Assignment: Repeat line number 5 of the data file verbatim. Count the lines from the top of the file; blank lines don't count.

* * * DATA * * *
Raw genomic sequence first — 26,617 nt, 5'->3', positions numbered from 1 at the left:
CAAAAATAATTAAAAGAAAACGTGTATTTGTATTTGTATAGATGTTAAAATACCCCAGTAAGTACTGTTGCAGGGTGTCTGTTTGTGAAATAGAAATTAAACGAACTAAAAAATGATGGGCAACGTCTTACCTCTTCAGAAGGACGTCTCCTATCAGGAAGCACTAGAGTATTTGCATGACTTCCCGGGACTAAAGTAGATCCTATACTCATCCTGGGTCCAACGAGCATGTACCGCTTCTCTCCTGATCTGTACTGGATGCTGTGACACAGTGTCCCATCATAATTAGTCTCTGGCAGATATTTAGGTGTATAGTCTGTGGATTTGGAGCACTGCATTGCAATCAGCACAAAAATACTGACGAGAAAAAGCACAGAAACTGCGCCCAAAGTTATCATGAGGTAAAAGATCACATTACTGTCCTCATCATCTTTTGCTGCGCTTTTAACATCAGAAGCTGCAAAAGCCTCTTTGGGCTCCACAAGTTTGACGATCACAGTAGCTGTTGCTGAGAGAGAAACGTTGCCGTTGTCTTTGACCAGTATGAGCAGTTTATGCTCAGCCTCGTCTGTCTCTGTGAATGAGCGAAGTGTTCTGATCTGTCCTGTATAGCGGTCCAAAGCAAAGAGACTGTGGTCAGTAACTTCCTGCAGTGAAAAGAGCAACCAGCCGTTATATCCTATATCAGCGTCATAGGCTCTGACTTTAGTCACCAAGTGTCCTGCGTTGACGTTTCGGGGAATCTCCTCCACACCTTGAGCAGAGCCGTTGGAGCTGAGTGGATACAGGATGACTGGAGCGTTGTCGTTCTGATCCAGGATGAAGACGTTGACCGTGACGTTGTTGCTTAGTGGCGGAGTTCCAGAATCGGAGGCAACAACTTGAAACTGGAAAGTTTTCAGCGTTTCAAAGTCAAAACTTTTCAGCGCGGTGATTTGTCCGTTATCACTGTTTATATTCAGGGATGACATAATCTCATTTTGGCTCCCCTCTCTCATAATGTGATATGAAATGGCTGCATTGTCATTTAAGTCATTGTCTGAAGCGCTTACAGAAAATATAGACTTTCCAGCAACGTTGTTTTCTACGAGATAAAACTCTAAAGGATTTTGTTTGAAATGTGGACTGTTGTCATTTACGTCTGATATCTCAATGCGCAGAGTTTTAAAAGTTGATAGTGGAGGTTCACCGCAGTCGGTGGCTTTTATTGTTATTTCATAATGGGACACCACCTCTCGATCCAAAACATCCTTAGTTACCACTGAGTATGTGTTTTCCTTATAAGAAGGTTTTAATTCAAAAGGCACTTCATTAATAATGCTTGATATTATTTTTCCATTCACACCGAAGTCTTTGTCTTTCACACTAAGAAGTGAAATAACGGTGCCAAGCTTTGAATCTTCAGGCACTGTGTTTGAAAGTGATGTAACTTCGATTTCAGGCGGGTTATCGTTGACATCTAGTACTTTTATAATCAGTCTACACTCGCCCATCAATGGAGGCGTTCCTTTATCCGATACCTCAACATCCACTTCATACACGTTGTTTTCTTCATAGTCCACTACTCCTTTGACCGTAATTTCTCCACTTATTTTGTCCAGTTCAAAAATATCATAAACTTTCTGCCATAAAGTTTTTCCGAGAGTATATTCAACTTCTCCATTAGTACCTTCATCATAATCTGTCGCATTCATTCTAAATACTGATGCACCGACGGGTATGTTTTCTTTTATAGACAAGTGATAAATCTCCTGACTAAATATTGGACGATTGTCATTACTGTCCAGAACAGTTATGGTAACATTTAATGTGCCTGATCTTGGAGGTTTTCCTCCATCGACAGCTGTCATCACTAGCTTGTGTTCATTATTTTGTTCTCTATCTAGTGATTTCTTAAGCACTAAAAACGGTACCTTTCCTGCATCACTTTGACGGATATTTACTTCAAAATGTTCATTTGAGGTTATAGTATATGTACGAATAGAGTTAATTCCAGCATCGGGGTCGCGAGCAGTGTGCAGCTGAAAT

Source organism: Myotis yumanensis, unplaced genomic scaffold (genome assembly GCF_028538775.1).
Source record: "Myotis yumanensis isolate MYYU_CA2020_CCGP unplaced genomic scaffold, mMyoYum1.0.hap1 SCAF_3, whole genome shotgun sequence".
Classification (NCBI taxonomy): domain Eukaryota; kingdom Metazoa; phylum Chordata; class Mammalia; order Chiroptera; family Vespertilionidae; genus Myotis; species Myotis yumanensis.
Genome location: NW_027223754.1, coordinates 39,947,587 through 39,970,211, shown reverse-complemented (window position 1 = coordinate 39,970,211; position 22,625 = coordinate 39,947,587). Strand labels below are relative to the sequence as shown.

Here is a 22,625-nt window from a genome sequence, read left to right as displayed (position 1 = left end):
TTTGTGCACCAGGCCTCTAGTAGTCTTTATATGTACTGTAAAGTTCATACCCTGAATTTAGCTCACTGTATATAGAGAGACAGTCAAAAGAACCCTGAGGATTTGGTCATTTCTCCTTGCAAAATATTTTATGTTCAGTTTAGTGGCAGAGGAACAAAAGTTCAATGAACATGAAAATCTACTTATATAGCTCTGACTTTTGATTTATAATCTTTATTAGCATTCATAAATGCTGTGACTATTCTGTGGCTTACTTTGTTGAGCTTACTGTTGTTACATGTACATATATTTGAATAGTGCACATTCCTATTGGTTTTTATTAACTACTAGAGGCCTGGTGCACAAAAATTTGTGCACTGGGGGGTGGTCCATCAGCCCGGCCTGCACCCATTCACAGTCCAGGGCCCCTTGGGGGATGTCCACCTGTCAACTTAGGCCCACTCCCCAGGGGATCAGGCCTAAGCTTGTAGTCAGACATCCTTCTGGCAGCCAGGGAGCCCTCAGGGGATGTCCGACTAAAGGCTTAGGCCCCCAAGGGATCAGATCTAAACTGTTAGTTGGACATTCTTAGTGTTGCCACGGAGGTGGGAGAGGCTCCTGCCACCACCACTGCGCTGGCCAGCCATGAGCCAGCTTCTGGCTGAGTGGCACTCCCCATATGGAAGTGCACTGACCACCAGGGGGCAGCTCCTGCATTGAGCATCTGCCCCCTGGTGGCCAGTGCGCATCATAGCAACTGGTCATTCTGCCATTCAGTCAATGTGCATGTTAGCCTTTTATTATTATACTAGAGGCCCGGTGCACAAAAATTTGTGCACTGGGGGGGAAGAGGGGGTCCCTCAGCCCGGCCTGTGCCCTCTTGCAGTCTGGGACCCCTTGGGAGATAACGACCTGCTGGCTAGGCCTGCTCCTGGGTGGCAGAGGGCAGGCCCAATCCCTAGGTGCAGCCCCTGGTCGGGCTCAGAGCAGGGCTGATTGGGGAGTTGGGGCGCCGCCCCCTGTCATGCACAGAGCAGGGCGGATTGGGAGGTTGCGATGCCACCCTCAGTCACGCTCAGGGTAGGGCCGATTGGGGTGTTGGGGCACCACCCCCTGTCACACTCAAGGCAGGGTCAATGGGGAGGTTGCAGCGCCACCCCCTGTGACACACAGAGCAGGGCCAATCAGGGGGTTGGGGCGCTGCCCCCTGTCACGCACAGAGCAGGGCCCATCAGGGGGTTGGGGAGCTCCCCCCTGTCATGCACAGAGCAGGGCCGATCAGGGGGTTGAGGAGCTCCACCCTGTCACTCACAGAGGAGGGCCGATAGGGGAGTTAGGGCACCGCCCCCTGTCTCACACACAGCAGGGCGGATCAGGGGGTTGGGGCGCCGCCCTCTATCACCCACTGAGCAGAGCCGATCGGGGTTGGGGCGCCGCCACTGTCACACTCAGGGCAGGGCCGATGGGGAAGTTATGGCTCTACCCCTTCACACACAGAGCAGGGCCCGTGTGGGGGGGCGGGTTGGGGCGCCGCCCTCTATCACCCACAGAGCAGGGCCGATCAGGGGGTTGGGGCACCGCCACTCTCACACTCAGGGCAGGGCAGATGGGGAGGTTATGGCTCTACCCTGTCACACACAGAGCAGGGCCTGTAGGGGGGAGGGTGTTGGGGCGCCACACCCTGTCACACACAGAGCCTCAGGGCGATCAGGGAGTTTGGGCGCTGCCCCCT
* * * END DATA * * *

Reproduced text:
Classification (NCBI taxonomy): domain Eukaryota; kingdom Metazoa; phylum Chordata; class Mammalia; order Chiroptera; family Vespertilionidae; genus Myotis; species Myotis yumanensis.